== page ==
Should Europe pay reparations to the Caribbean for historic slavery?
The Caribbean Community (CARICOM) is proposing to sue former slave-owning European countries for reparations for slavery. This follows the successful Mau Mau case, in which over 5,000 Kenyans received compensation from the British government for torture suffered under the historic colonial regime. In this research project, I apply Iris Marion Young’s distinction between the “liability model” and “social connection model” of responsibility to CARICOM’s claim, developing the relationship between forward-looking and backward-looking responsibilities for historical injustice. I aim to address several questions:
- By employing the legalistic “liability model” of responsibility, does CARICOM’s claim depend upon a simplistic victim/perpetrator binary? If so, what can the “social connection model” add to the analysis of this particular reparations claim?
- Who are the relevant agents: should the Caribbean countries as a group (CARICOM) be suing particular European states? Can supra-state collectivities be awarded compensation if they didn’t exist at the time of the wrongdoing? How can states bear responsibilities for wrongdoings over time?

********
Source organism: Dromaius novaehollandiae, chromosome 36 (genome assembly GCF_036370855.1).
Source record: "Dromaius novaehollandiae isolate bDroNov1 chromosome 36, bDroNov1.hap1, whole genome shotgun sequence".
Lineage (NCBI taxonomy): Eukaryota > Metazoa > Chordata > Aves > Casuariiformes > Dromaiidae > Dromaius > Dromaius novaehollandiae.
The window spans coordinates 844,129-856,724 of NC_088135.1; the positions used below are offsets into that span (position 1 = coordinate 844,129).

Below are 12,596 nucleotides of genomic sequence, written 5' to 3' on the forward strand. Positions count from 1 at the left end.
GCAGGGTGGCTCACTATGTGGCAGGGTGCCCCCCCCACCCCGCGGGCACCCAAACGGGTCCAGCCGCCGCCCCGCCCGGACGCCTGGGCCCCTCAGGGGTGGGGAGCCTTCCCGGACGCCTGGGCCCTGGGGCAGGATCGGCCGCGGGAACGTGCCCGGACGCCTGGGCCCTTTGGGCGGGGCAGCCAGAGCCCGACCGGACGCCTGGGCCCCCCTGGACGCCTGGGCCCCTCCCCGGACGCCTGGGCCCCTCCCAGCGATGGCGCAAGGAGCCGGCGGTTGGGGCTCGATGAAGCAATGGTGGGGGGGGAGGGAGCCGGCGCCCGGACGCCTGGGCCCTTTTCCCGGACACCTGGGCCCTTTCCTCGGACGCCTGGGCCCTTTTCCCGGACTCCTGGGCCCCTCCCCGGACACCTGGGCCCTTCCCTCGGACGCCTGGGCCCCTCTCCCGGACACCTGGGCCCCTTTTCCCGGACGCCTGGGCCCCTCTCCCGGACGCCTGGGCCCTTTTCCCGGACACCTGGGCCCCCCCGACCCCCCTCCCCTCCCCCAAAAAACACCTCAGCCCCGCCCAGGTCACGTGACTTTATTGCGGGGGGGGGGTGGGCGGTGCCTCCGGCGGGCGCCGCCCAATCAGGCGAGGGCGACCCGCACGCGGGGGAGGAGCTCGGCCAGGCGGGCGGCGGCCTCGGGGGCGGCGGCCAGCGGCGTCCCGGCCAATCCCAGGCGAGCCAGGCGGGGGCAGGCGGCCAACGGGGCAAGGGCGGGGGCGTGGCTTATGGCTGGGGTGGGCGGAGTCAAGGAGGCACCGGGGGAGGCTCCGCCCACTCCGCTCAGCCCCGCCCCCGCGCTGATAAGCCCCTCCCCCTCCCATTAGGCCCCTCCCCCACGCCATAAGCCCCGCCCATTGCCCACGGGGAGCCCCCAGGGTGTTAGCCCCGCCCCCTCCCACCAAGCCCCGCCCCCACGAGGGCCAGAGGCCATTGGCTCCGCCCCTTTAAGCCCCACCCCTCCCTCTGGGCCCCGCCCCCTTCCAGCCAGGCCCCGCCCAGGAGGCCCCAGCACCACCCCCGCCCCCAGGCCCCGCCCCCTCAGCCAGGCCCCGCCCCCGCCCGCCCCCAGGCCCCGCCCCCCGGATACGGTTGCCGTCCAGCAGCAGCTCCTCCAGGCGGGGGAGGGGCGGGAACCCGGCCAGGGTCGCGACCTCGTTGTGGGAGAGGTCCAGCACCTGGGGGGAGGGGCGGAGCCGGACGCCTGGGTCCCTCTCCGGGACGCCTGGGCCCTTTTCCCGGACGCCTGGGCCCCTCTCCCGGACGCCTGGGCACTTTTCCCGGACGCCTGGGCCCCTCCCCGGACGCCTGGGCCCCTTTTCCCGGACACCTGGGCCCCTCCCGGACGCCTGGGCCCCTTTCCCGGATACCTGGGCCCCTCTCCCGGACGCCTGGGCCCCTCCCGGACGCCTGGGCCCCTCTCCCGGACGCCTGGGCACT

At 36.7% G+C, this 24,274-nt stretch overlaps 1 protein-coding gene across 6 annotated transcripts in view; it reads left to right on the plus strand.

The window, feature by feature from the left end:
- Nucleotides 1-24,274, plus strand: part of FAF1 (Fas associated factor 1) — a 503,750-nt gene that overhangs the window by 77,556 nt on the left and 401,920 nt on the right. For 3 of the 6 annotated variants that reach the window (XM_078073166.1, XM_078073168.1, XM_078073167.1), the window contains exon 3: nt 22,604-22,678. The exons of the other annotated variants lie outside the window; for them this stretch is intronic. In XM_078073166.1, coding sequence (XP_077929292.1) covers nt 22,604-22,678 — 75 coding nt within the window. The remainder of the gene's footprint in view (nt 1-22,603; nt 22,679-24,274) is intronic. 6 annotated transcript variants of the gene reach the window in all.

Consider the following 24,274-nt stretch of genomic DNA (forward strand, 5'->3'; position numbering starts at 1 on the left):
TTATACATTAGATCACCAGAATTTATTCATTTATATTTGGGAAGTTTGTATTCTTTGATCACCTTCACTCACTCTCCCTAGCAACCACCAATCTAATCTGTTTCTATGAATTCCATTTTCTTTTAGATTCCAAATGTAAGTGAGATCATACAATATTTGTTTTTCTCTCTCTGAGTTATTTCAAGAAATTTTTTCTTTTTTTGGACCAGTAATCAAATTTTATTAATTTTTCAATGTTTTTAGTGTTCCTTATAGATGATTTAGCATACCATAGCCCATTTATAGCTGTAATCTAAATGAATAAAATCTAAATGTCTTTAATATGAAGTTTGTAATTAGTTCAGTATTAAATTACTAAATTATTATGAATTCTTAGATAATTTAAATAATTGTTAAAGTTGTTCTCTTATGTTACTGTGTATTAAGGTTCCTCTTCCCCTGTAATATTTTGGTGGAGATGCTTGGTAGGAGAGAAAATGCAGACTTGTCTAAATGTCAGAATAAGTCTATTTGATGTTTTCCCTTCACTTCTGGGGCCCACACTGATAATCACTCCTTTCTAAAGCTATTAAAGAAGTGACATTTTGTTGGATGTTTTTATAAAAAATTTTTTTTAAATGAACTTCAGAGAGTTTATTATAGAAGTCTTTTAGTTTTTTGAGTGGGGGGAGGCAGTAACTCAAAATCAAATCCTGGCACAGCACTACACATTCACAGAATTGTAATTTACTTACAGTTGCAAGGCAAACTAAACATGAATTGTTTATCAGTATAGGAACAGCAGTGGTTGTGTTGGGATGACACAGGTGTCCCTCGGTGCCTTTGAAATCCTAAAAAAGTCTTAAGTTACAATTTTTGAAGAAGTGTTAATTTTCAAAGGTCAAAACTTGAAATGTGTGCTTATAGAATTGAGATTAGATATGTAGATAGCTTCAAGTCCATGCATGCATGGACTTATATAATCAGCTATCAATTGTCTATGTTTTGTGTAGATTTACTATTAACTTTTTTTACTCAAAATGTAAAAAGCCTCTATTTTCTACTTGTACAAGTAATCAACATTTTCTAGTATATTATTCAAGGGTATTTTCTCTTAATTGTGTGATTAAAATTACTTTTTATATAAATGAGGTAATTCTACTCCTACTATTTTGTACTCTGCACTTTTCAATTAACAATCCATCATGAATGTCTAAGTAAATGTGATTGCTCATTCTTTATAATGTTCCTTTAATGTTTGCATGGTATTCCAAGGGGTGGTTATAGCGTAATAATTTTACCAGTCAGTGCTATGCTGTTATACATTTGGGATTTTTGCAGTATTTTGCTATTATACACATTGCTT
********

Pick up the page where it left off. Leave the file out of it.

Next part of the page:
- Can European citizens be expected to pay for the historic injustice of slavery?
- To what extent do reparations claims challenge mainstream abstract idealist narratives in the Global Justice literature?
Maeve McKeown is currently completing her PhD at UCL (University College London). Her thesis is titled, “Responsibility Without Guilt: A Youngian Approach to Responsibility for Global Injustice.”
Main Areas of Research
Political Theory, Critical Theory, Feminist Theory, Moral Philosophy